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  16. Hume's theory of space and time in its sceptical context.Donald L. M. Baxter - 1993 - In David Fate Norton & Jacqueline Taylor (eds.), The Cambridge Companion to Hume. New York: Cambridge University Press. pp. 105-146.
    Hume's Treatise arguments concerning space, time, and geometry, especially ones involving his denial of infinite divisibility; have suffered harsh criticism. I show that in the section "Of the ideas of space and time," Hume gives important characterizations of his skeptical approach, in some respects Pyrrhonian, that will be developed in the rest of the Treatise. When that approach is better understood, the force of Hume's arguments can be appreciated, and the influential criticisms of them can be seen to miss the (...)
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  17.  19
    Replies to Perry, Falkenstein, and Garrett.Donald L. M. Baxter - 2009 - Philosophical Studies 146 (3):445-455.
    Replies to criticisms by John Perry, Lorne Falkenstein, and Don Garrett of my book HUME'S DIFFICULTY: TIME AND IDENTITY IN THE TREATISE, in a book symposium in PHILOSOPHICAL STUDIES.
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  18. The Problem of Universals and the Asymmetry of Instantiation.Donald L. M. Baxter - 2018 - American Philosophical Quarterly 55 (2):189-202.
    Oliver's and Rodriguez-Pereyra's important interpretation of the problem of universals as one concerning truthmakers neglects something crucial: that there is a numerical identity between numerically distinct particulars. The problem of universals is rather how to resolve the apparent contradiction that the same things are both numerically distinct and numerically identical. Baxter's account of instantiation as partial identity resolves the apparent contradiction. A seeming objection to this account is that it appears to make instantiation symmetric, since partial identity is symmetric. Armstrong's (...)
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  19. Hume on Space and Time.Donald L. M. Baxter - 2016 - In Paul Russell (ed.), The Oxford Handbook of David Hume. Oxford: Oxford University Press.
    Understanding Hume’s theory of space and time requires suspending our own. When theorizing, we think of space as one huge array of locations, which external objects might or might not occupy. Time adds another dimension to this vast array. For Hume, in contrast, space is extension in general, where being extended is having parts arranged one right next to the other like the pearls on a necklace. Time is duration in general, where having duration is having parts occurring one aft (...)
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  20.  11
    Identity through time and the discernibility of identicals.Donald M. L. Baxter & Alonso Church - 1989 - Analysis 49 (3):125.
    No categories
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  21. Social Complexes and Aspects.Donald L. M. Baxter - 2018 - ProtoSociology 35:155-166.
    Is a social complex identical to many united people or is it a group entity in addition to the people? For specificity, I will assume that a social complex is a plural subject in Margaret Gilbert’s sense. By appeal to my theory of Aspects, according to which there can be qualitative difference without numerical difference, I give an answer that is a middle way between metaphysical individualism and metaphysical holism. This answer will enable answers to two additional metaphysical questions: (i) (...)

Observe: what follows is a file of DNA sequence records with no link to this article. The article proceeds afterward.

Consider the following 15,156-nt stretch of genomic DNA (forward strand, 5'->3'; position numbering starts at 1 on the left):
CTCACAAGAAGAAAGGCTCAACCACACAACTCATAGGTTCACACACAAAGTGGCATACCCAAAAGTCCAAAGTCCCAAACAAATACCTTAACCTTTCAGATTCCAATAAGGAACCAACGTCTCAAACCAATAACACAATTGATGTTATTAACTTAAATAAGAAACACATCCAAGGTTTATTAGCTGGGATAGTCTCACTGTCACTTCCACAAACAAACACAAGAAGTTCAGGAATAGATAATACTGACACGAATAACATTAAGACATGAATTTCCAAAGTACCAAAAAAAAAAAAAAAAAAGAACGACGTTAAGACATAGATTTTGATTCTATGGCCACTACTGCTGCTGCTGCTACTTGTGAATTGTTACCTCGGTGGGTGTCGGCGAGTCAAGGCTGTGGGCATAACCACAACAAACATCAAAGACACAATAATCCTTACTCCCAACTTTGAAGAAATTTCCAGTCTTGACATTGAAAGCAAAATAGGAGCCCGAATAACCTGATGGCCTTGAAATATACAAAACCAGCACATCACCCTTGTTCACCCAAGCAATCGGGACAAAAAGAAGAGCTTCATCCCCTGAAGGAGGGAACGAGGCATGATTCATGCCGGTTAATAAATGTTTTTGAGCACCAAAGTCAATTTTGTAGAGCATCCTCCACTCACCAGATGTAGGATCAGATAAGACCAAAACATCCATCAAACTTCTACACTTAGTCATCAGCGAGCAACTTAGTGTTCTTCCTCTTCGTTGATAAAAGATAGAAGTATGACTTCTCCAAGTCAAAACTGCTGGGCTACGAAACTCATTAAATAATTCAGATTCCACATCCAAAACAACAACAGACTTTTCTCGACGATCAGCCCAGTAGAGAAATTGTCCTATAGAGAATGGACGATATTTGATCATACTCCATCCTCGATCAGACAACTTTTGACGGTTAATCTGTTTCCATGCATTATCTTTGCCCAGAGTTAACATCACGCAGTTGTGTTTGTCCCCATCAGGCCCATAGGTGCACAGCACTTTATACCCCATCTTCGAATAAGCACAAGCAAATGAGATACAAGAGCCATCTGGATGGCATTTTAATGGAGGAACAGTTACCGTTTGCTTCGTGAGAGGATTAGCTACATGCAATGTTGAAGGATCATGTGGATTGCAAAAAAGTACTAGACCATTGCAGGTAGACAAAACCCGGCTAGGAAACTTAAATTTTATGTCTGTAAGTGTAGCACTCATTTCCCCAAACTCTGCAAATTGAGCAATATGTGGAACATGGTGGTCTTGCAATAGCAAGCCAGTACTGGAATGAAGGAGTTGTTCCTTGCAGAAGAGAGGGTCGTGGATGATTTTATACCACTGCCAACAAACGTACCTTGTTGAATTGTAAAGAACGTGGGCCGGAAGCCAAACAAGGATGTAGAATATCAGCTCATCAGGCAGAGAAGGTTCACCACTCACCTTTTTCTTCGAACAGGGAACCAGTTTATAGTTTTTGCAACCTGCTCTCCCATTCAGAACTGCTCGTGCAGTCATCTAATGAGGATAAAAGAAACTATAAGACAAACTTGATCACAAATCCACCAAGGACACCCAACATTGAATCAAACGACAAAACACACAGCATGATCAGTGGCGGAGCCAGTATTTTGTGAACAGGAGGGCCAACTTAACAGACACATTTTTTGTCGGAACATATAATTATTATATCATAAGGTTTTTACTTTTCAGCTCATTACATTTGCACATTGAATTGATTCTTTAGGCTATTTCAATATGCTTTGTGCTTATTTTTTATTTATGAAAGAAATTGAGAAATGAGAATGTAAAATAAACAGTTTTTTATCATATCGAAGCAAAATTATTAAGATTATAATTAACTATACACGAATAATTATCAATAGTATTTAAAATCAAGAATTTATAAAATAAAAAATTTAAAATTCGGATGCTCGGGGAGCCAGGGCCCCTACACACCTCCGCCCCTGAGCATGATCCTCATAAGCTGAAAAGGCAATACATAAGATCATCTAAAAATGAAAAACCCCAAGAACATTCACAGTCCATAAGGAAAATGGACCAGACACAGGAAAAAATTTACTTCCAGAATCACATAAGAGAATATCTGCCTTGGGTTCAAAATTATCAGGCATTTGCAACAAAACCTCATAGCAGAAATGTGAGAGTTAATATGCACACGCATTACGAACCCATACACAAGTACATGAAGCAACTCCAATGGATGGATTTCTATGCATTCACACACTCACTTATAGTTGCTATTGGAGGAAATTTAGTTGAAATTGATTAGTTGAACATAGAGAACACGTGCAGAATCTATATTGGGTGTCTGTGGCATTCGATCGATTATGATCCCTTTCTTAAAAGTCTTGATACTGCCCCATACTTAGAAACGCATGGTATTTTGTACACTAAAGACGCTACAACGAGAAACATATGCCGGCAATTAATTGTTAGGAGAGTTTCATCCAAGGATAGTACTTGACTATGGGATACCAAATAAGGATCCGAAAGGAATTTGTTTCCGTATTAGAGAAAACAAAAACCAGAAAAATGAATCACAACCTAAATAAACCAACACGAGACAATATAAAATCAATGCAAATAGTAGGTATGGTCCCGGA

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  22. Altruism, Grief, and Identity.Donald L. M. Baxter - 2007 - Philosophy and Phenomenological Research 70 (2):371-383.
    The divide between oneself and others has made altruism seem irrational to some thinkers, as Sidgwick points out. I use characterizations of grief, especially by St. Augustine, to question the divide, and use a composition‐as‐identity metaphysics of parts and wholes to make literal sense of those characterizations.
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  23.  77
    Hume's Labyrinth Concerning the Idea of Personal Identity.Donald L. M. Baxter - 1998 - Hume Studies 24 (2):203-233.
    In the Treatise Hume argues that the self is really many related perceptions, which we represent to ourselves as being one and the same thing. In the Appendix he finds this account inconsistent. Why? The problem arises from Hume's theory that representation requires resemblance. Only a many can represent a many recognized as such, and only a one can represent something as one. So for the many distinct perceptions (recognized as such) to be represented as one and the same, the (...)
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  24. Corporeal Substances and True Unities.Donald L. M. Baxter - 1995 - Studia Leibnitiana 27 (2):157.
    In the correspondence with Arnauld, Leibniz contends that each corporeal substance has a substantial form. In support he argues that to be real a corporeal substance must be one and indivisible, a true unity. I will show how this argument precludes a tempting interpretation of corporeal substances as composite unities. Rather it mandates the interpretation that each corporeal substance is a single monad.